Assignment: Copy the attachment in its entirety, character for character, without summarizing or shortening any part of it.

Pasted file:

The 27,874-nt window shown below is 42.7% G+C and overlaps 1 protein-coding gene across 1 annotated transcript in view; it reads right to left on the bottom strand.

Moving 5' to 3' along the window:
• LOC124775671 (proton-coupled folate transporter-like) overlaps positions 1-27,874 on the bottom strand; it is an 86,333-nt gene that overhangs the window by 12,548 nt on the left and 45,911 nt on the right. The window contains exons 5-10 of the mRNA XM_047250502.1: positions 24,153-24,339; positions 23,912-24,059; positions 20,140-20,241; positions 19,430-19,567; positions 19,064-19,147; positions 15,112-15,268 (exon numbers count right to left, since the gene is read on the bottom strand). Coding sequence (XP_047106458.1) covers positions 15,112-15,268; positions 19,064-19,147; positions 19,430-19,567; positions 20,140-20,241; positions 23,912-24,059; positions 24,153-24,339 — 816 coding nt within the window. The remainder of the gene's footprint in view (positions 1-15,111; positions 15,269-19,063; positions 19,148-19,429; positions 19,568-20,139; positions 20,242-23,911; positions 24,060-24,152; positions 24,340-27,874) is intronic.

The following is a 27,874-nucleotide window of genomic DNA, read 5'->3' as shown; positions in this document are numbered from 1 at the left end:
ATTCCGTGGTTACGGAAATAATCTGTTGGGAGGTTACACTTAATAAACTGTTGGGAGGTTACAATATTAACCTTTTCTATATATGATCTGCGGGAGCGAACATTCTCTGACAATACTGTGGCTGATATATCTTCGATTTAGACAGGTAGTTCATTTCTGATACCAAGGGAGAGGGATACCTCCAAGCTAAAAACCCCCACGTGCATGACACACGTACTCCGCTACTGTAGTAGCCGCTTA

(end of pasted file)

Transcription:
The 27,874-nt window shown below is 42.7% G+C and overlaps 1 protein-coding gene across 1 annotated transcript in view; it reads right to left on the bottom strand.

Moving 5' to 3' along the window:
• LOC124775671 (proton-coupled folate transporter-like) overlaps positions 1-27,874 on the bottom strand; it is an 86,333-nt gene that overhangs the window by 12,548 nt on the left and 45,911 nt on the right. The window contains exons 5-10 of the mRNA XM_047250502.1: positions 24,153-24,339; positions 23,912-24,059; positions 20,140-20,241; positions 19,430-19,567; positions 19,064-19,147; positions 15,112-15,268 (exon numbers count right to left, since the gene is read on the bottom strand). Coding sequence (XP_047106458.1) covers positions 15,112-15,268; positions 19,064-19,147; positions 19,430-19,567; positions 20,140-20,241; positions 23,912-24,059; positions 24,153-24,339 — 816 coding nt within the window. The remainder of the gene's footprint in view (positions 1-15,111; positions 15,269-19,063; positions 19,148-19,429; positions 19,568-20,139; positions 20,242-23,911; positions 24,060-24,152; positions 24,340-27,874) is intronic.

The following is a 27,874-nucleotide window of genomic DNA, read 5'->3' as shown; positions in this document are numbered from 1 at the left end:
ATTCCGTGGTTACGGAAATAATCTGTTGGGAGGTTACACTTAATAAACTGTTGGGAGGTTACAATATTAACCTTTTCTATATATGATCTGCGGGAGCGAACATTCTCTGACAATACTGTGGCTGATATATCTTCGATTTAGACAGGTAGTTCATTTCTGATACCAAGGGAGAGGGATACCTCCAAGCTAAAAACCCCCACGTGCATGACACACGTACTCCGCTACTGTAGTAGCCGCTTA